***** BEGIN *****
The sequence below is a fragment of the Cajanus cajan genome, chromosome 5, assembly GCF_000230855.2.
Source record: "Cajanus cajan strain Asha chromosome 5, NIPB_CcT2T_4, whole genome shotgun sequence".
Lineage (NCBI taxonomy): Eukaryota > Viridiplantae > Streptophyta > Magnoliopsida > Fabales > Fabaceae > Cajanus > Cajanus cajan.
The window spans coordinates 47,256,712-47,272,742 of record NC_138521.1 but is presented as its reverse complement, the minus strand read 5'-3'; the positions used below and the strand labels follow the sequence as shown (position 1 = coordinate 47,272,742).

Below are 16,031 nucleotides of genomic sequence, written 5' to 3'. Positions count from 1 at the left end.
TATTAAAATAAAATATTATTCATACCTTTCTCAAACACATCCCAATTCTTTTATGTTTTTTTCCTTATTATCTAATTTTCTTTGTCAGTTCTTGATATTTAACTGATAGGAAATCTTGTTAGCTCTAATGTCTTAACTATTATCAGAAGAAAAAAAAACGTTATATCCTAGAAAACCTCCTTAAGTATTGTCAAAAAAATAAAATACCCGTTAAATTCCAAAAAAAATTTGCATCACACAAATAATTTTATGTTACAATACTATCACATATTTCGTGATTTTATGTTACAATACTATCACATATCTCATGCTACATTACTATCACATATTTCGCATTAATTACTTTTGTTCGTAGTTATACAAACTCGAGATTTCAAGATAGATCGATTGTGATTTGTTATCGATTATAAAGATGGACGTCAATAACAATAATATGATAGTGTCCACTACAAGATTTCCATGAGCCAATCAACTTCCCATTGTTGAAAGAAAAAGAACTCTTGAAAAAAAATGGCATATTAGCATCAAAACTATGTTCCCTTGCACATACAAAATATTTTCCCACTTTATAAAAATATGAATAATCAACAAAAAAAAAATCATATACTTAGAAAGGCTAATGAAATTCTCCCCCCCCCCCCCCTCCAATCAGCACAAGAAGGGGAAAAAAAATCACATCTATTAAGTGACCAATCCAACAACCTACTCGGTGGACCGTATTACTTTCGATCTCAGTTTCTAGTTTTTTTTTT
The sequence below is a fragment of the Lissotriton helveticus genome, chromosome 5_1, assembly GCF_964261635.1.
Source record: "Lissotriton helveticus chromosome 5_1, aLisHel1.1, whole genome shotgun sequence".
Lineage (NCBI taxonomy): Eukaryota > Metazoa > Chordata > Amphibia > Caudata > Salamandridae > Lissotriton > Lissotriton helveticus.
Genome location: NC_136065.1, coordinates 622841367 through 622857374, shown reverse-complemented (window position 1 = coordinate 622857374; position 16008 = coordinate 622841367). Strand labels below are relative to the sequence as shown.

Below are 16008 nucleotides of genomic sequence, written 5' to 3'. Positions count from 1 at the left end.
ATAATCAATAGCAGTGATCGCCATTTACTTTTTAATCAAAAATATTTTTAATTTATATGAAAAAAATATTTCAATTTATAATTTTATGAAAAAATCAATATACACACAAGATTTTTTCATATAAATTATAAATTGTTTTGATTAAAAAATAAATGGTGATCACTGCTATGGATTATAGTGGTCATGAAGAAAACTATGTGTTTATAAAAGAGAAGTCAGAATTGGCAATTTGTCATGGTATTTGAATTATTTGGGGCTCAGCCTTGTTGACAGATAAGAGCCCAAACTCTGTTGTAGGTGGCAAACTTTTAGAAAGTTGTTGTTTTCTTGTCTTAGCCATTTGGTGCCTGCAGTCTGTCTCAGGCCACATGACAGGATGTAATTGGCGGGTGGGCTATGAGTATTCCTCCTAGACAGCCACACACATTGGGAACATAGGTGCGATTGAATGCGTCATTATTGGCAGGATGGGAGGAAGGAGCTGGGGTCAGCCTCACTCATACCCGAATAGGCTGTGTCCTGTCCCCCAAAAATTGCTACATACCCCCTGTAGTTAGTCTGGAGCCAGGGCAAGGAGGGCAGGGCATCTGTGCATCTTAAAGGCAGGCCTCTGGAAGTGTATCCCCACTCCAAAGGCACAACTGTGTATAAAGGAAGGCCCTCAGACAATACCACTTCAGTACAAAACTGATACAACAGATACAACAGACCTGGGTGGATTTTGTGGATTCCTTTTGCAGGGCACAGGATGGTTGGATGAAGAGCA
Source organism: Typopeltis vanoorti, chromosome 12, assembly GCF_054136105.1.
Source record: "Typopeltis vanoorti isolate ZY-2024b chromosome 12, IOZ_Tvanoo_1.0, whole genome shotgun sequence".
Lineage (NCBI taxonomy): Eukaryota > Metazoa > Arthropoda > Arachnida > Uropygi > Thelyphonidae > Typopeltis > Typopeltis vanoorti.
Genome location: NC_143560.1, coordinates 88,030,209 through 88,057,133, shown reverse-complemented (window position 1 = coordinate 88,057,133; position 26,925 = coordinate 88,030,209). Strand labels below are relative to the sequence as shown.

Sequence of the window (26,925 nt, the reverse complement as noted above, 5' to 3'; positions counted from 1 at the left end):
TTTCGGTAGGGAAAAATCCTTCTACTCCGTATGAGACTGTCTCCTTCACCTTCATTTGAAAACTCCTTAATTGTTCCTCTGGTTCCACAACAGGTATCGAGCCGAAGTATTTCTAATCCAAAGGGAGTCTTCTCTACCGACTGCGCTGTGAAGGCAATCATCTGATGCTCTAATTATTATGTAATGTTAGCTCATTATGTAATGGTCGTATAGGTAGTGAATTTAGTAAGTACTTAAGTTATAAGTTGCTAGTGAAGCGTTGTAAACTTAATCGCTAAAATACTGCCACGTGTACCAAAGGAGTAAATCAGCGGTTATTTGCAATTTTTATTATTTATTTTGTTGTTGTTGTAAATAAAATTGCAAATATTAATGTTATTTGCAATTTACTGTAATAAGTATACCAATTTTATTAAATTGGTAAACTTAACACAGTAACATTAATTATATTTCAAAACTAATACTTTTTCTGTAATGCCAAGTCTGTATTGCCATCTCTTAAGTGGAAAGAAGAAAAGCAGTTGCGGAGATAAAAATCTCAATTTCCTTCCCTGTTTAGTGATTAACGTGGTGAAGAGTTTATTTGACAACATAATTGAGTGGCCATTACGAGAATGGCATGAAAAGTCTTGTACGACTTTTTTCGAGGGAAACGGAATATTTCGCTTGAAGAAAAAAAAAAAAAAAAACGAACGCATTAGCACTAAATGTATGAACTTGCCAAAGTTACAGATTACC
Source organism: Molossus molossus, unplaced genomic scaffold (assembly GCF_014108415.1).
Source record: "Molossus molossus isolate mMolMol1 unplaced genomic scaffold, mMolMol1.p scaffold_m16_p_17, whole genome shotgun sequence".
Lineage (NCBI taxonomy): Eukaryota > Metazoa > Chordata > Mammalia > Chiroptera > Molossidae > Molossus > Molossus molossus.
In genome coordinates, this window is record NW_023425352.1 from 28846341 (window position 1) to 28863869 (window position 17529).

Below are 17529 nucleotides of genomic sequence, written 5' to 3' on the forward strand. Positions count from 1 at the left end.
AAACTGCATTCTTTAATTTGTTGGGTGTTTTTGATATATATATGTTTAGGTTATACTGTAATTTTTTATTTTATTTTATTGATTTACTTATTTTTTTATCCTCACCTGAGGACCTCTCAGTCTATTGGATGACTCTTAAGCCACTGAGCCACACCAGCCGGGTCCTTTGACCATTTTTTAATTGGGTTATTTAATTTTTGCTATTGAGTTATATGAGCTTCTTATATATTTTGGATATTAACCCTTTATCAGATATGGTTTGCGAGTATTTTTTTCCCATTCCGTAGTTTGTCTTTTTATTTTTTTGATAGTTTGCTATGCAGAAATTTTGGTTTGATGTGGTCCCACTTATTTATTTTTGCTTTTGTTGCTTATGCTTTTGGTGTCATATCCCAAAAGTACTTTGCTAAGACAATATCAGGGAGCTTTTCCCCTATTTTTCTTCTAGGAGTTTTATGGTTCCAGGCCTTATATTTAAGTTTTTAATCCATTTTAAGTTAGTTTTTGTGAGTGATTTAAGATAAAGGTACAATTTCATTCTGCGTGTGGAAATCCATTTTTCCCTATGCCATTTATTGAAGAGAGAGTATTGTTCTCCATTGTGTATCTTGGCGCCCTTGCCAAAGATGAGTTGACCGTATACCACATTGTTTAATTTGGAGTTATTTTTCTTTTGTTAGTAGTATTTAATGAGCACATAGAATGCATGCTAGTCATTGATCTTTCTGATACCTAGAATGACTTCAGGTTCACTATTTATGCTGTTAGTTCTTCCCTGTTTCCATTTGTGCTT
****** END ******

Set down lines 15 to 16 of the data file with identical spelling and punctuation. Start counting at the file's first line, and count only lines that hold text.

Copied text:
Lineage (NCBI taxonomy): Eukaryota > Metazoa > Arthropoda > Arachnida > Uropygi > Thelyphonidae > Typopeltis > Typopeltis vanoorti.
Genome location: NC_143560.1, coordinates 88,030,209 through 88,057,133, shown reverse-complemented (window position 1 = coordinate 88,057,133; position 26,925 = coordinate 88,030,209). Strand labels below are relative to the sequence as shown.